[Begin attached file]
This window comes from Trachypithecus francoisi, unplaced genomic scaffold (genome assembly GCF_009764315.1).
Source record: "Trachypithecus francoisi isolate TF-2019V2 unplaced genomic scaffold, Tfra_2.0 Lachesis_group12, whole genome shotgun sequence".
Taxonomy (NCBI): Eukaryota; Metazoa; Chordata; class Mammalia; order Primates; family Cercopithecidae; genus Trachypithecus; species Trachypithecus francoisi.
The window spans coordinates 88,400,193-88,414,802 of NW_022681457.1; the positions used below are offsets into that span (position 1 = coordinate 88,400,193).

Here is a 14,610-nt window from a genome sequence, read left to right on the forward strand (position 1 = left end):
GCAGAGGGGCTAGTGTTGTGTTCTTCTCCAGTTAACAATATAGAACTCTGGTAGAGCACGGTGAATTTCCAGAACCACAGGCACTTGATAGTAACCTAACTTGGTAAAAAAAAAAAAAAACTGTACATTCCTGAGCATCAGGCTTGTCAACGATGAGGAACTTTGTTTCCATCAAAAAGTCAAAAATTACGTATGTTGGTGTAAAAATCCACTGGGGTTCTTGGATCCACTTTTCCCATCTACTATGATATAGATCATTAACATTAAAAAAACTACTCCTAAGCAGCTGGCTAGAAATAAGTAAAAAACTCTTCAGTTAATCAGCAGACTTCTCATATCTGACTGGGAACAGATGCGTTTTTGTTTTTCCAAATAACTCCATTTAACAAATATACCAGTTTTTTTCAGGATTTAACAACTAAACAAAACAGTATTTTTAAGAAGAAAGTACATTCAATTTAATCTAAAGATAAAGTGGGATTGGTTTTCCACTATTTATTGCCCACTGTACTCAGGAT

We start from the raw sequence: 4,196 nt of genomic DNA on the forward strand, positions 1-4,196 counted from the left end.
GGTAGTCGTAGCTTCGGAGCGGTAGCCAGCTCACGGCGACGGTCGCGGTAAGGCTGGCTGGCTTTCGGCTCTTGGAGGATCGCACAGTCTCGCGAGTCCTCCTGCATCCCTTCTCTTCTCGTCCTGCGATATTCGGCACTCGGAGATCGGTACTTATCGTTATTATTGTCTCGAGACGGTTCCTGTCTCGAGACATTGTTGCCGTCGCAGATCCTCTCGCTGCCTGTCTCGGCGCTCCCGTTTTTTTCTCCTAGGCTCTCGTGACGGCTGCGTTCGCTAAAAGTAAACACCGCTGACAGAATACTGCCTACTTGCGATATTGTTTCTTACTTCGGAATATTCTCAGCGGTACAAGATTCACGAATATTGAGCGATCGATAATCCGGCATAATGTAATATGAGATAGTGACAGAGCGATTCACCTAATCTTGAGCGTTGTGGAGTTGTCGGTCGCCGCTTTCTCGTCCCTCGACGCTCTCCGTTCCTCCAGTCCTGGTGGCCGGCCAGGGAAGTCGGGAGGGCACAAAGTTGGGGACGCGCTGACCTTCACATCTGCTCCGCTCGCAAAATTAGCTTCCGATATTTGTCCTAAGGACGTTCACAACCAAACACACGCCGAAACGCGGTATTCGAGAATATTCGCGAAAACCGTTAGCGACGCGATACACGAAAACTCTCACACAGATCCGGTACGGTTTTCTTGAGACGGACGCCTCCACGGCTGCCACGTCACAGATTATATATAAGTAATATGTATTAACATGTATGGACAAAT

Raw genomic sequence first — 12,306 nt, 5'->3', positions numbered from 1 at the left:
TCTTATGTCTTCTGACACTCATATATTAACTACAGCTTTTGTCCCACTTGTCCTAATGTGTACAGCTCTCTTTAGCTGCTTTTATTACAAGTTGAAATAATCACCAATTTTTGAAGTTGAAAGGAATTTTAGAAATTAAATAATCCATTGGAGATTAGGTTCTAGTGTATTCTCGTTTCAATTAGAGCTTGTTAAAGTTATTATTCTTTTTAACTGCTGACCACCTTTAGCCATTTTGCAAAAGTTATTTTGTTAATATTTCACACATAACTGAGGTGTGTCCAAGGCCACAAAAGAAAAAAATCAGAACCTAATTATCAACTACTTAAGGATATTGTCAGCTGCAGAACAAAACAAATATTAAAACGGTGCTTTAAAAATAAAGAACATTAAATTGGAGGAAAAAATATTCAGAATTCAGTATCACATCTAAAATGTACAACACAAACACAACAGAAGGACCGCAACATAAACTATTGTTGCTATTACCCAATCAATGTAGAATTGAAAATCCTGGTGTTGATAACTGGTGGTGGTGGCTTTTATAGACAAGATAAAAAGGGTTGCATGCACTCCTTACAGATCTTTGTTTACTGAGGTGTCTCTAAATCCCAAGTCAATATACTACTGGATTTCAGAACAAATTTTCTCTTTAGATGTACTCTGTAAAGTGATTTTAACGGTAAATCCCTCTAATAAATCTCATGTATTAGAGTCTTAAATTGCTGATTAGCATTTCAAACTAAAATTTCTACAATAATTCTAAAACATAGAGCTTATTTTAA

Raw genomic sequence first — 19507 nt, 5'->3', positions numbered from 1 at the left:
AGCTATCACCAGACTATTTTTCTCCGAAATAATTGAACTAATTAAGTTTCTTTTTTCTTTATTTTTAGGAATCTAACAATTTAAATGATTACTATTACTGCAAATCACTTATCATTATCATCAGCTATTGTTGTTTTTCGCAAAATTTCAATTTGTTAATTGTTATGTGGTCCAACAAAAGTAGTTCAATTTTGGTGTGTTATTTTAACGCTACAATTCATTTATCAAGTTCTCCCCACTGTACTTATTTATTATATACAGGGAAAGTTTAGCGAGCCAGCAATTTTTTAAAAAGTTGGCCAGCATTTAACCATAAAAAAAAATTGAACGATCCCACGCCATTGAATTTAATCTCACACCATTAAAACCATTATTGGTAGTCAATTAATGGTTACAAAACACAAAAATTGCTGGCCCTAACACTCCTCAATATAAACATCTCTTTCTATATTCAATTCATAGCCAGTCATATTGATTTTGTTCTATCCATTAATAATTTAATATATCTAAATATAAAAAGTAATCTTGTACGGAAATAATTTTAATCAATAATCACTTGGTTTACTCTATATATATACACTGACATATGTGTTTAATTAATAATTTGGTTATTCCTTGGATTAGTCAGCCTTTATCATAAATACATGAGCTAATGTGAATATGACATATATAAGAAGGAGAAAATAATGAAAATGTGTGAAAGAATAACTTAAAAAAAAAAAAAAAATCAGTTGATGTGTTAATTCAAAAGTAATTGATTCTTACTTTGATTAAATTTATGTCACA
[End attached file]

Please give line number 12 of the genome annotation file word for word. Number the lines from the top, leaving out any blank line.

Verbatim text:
AGCTATCACCAGACTATTTTTCTCCGAAATAATTGAACTAATTAAGTTTCTTTTTTCTTTATTTTTAGGAATCTAACAATTTAAATGATTACTATTACTGCAAATCACTTATCATTATCATCAGCTATTGTTGTTTTTCGCAAAATTTCAATTTGTTAATTGTTATGTGGTCCAACAAAAGTAGTTCAATTTTGGTGTGTTATTTTAACGCTACAATTCATTTATCAAGTTCTCCCCACTGTACTTATTTATTATATACAGGGAAAGTTTAGCGAGCCAGCAATTTTTTAAAAAGTTGGCCAGCATTTAACCATAAAAAAAAATTGAACGATCCCACGCCATTGAATTTAATCTCACACCATTAAAACCATTATTGGTAGTCAATTAATGGTTACAAAACACAAAAATTGCTGGCCCTAACACTCCTCAATATAAACATCTCTTTCTATATTCAATTCATAGCCAGTCATATTGATTTTGTTCTATCCATTAATAATTTAATATATCTAAATATAAAAAGTAATCTTGTACGGAAATAATTTTAATCAATAATCACTTGGTTTACTCTATATATATACACTGACATATGTGTTTAATTAATAATTTGGTTATTCCTTGGATTAGTCAGCCTTTATCATAAATACATGAGCTAATGTGAATATGACATATATAAGAAGGAGAAAATAATGAAAATGTGTGAAAGAATAACTTAAAAAAAAAAAAAAAATCAGTTGATGTGTTAATTCAAAAGTAATTGATTCTTACTTTGATTAAATTTATGTCACA